(Bloomberg) -- Taliban leaders marched into Kabul Sunday, preparing to take full control of Afghanistan two decades after they were removed by the U.S. military.
The militant group took over the presidential palace, and said it plans to soon declare a new “Islamic Emirate of Afghanistan.” Hours earlier, American-backed President Ashraf Ghani fled the country.
The speed of the Afghan government’s collapse shocked NATO allies and prompted condemnation from both sides of the U.S. political divide over how President Joe Biden’s administration appeared to be blindsided by the Taliban’s easy advance.
As the Al Jazeera network broadcast what it said were live images of armed Taliban fighters roaming the palace and posing at desks, Kabul’s airport became the staging ground for the planned exit of most U.S. embassy personnel, symbolizing the end of a two-decade engagement sparked by the Sept. 11, 2001 terrorist attacks.
The Taliban swept through Afghanistan in a matter of weeks, taking advantage of a vacuum left by departing U.S. and NATO forces working against Biden’s Aug. 31 deadline to end America’s longest war. U.S. officials said they’re working for an orderly departure. Defense Secretary Lloyd Austin told lawmakers in Washington that keeping a long-term presence in the country would have required a U.S. troop surge.
In many cases, the militants encountered little or no resistance from Afghan’s U.S.-trained military. Key provincial centers close to Kabul and in far-flung corners of the nation fell in quick succession.
Skies over Kabul buzzed on Sunday with U.S. military helicopters ferrying passengers from the U.S. embassy. The American flag at the embassy was lowered. Afghans lined up for cash and many headed to the airport, desperate to book a flight out of the country.
“We’re relocating the men and women of our embassy to a location at the airport,” Blinken said on ABC. “That’s why the president sent in a number of forces to make sure that, as we continue to draw down our diplomatic presence, we do it in a safe and orderly fashion.”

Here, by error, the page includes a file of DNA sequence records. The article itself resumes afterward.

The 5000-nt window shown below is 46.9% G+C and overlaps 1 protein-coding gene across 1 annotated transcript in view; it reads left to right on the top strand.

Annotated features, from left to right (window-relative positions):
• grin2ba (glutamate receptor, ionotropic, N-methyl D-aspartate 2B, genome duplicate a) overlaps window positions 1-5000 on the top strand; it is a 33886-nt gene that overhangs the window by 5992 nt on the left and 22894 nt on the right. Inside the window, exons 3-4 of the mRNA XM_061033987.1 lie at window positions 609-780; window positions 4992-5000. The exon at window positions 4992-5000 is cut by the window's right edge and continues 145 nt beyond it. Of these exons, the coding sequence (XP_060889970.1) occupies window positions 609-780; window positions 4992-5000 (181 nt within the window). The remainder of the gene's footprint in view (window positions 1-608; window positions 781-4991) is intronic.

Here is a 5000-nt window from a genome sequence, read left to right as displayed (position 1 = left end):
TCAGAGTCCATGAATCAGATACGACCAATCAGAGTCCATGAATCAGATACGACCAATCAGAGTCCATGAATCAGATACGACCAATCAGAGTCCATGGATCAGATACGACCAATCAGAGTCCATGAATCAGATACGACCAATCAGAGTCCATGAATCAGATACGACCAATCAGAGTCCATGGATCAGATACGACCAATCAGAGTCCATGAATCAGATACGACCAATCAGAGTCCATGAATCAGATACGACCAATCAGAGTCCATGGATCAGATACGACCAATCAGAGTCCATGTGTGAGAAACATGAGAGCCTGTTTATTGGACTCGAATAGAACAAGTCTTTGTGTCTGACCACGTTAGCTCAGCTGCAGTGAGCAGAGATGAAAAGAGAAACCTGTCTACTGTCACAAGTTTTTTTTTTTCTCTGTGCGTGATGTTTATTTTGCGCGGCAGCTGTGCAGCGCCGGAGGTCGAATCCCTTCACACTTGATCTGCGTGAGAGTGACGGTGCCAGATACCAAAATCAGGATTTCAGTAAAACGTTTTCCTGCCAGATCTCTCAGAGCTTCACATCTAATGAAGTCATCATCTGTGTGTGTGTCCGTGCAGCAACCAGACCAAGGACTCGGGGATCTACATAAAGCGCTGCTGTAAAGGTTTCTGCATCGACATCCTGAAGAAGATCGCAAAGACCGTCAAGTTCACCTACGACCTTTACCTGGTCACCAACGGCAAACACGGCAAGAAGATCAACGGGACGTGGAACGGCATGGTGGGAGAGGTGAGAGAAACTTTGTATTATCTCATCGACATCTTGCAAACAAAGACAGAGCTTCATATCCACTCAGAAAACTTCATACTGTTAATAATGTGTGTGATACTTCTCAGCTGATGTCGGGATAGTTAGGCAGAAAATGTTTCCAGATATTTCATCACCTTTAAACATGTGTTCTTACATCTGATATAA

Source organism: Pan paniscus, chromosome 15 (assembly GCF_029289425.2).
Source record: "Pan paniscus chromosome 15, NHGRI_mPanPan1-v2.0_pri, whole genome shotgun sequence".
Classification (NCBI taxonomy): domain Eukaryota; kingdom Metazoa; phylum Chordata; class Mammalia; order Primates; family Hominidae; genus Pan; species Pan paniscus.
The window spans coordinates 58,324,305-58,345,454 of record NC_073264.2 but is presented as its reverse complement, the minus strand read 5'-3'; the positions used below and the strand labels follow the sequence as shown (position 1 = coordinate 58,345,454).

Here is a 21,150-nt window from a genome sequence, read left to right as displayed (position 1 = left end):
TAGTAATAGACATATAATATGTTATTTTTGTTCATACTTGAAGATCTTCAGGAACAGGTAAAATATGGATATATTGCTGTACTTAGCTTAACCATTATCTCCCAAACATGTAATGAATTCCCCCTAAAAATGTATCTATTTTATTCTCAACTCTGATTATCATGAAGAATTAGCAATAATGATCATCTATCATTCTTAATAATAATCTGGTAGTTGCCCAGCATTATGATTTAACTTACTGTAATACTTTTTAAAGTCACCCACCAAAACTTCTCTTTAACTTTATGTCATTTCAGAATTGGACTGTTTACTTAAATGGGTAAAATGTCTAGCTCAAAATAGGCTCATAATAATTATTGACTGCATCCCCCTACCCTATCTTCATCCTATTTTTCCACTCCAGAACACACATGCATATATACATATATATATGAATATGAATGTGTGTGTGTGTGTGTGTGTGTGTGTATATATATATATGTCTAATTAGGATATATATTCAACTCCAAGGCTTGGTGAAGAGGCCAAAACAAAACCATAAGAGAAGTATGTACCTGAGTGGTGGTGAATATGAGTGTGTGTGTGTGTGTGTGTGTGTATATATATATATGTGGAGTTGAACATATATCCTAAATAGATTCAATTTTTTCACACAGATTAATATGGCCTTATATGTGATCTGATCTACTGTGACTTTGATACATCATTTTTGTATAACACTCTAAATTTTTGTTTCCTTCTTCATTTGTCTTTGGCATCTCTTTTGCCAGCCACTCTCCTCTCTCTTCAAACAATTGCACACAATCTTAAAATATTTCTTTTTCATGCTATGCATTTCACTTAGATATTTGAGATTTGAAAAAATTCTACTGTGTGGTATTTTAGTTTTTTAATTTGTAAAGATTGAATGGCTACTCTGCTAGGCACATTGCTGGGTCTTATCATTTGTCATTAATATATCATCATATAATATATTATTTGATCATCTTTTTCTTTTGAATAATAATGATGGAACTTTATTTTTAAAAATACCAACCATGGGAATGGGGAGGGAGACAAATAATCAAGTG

The acting U.S. ambassador was among those evacuated to the airport, the AP reported. The U.S. embassy said on its website that the airport was taking fire, and advised U.S. citizens to shelter in place. CNN reported earlier that the U.S. will pull out all embassy personnel by Tuesday, leaving a small core of staff to operate from the airport.
Top Biden administration officials briefed members of Congress, many of whom were furious about the visible chaos to end a campaign that’s cost the lives of about 2,400 American soldiers and close to $1 trillion.
“Given the number of American lives lost and the number of soldiers who came back with life-changing injuries, it’s devastating to watch 20 years of U.S. support for the Afghanistan army amount to almost nothing,” Senator Chris Murphy, a Connecticut Democrat, said in an interview.
Many analysts agreed that a Taliban takeover was predictable once the U.S. left, Murphy said. “And that’s been true for a decade,” he said. “Unfortunately, it likely means we will need to have a dialogue with the Taliban.”
Senate Minority Leader Mitch McConnell said the responsibility “rests squarely” on Biden’s shoulders.
“A proud superpower has been reduced to hoping the Taliban will not interfere with our efforts to flee Afghanistan,” the Kentucky Republican said in a statement. “Terrorists and major competitors like China are watching the embarrassment of a superpower laid low.”
Biden has said he was hemmed in by a now-tattered peace accord negotiated with the group by the Trump administration, which made the popular decision to bring U.S. troops home from Afghanistan.
Trump’s deal imposed a May 1, 2021 deadline on U.S. forces and “left the Taliban in the strongest position militarily since 2001,” Biden said in a statement on Saturday.
During Taliban rule from 1996 to 2001, women were prohibited from working, attending high school or appearing in public without a burqa, a garment that covers the wearer’s entire body, head, and face. In recent weeks, Taliban fighters in northern areas told some female employees of branches of Afghanistan International Bank to leave work and go home.
The Taliban released a statement on Saturday denying reports that it had killed prisoners and forced villagers to hand over their daughters to marry Taliban soldiers. The group said it would respect public property, redeploy bureaucrats and military officers, and provide amnesty for anyone who “helped the invaders.”
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